With its eyes squarely fixed on the U.S. Congress, the Humane Society of the United States has published its “Humane Scorecard,” which shows Washington, D.C., lawmakers’ position on “animal-rights” issues.

House and Senate Democrats scored higher than their Republican counterparts, Seven Democratic senators received a 100+ rating, as did 22 congressmen. HSUS’ measure for the 100+ rating reflected those members who were the prime sponsors of pro-animal legislation that became law.

Senate Democrats on the “100+” list include Joe Biden (Del.), now the U.S. vice president, Barbara Boxer (Calif.), Diane Feinstein (Calif.), John Kerry (Mass.) and Carl Levin (Mich.) Ten other Democrats rated a score of 100, while only two Republicans in the Senate earned a 100 rating: Olympia Snowe and Susan Collins, both of Maine.

Senate Majority Leader Harry Reid, a Nevada Democrat, earned the relatively low score of 33.

Lawmakers also were rated based on their co-sponsorship of bills, and the scorecard gave lawmakers credit for attempting to increase funding to enforce animal-welfare laws on the books.

In the House, 38 Democrats received 100 percent ratings, including Barbara Lee (Calif.), Dennis Kucinich (Ohio) and Charles Rangel (N.Y.). Only six Republicans rated 100: Christopher Shays (Conn.), Roscoe Bartlett (Md.), Jim Gerlach (Pa.), Todd Russell Platts (Pa.), Dave Reichert (Wash.) and Frank LoBiondo (N.J.)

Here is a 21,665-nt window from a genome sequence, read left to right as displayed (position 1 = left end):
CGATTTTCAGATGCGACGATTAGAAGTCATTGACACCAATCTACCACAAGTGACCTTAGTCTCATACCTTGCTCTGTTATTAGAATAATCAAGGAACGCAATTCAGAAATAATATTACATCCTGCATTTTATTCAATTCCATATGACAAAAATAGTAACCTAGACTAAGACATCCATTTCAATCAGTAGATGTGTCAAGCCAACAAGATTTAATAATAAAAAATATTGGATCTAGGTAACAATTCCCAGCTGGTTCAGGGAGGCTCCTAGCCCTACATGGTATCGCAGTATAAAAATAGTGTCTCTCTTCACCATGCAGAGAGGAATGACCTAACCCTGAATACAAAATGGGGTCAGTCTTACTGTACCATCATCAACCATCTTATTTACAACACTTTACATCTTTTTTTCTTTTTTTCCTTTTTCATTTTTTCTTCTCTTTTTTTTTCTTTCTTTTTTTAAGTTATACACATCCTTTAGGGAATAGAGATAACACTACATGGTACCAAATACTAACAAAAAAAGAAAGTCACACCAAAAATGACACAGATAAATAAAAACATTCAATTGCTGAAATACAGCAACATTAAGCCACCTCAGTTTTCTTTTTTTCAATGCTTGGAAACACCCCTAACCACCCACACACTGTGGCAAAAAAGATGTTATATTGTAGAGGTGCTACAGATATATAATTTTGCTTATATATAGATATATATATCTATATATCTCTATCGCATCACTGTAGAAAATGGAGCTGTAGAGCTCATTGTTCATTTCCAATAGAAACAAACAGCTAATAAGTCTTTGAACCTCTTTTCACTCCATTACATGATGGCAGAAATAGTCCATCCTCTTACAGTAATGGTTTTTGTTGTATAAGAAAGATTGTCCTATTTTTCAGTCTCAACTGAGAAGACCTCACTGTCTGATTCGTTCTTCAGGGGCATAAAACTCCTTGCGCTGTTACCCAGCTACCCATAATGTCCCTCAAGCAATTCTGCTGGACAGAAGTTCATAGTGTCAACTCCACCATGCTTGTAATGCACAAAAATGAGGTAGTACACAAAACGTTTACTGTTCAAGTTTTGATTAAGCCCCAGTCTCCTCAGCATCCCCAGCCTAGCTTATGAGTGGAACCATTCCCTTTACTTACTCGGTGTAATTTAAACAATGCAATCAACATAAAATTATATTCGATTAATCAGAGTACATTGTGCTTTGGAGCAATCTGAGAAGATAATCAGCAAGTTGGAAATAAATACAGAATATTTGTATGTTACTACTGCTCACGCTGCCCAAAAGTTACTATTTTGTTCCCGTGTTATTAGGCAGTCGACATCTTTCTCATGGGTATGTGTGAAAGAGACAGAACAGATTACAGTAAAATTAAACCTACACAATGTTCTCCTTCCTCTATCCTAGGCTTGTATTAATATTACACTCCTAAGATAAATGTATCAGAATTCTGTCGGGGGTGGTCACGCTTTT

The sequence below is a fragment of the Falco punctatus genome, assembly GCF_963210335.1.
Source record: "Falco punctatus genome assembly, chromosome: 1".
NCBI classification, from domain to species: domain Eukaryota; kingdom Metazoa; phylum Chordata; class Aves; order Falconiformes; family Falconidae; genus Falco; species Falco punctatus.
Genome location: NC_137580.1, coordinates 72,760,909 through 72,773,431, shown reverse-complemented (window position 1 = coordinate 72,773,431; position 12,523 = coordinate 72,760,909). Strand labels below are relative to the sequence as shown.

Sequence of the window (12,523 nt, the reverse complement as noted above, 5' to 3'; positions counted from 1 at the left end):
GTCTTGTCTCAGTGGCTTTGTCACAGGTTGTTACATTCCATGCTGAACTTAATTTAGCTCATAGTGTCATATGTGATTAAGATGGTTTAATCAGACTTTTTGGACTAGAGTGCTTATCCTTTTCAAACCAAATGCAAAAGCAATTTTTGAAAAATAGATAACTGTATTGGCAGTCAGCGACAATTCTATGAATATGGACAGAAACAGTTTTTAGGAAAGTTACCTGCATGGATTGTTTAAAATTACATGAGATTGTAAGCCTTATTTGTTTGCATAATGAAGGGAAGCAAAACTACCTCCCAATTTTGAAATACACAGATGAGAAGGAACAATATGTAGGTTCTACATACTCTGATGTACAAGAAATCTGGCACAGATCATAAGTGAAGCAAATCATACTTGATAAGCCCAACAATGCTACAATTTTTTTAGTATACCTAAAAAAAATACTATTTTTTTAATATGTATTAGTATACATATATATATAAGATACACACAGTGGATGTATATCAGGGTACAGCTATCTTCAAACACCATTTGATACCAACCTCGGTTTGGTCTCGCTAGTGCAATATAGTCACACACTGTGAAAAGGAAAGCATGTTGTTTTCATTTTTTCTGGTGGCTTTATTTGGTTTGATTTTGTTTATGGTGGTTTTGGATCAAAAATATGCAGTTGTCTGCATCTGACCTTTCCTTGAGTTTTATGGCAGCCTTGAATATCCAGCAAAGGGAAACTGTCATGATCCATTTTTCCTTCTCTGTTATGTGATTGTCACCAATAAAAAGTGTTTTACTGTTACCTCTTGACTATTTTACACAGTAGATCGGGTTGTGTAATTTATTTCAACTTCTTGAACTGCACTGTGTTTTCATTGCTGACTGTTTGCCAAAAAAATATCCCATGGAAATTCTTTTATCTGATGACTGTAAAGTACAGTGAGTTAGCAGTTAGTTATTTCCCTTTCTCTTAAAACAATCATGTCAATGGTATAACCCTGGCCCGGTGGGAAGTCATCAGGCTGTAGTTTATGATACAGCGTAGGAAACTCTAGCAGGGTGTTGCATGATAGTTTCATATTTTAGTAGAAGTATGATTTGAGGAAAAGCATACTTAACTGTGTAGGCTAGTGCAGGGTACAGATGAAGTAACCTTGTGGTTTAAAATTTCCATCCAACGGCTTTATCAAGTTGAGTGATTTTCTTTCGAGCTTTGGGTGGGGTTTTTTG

House Republican legislators receiving a score of “0” totaled 16, including House Minority Leader John Boehner (Ohio), and five in the Senate: Tom Coburn (Okla.), Jim DeMint (S.C.), George Voinovich (Ohio), John Sununu (N.H.) and Pete Domenici (N.M.).

The scorecard also outlines HSUS’ goals for the 111th Congress. Among those goals is to ensure that emissions from “factory farms” are not exempt from legislation to combat global warming. Others include animal-cruelty crimes to be reported as a separate category in federal crime statistics databases, ensuring that students can choose humane alternatives to animal dissection, phasing out the use of chimpanzees in research and much more.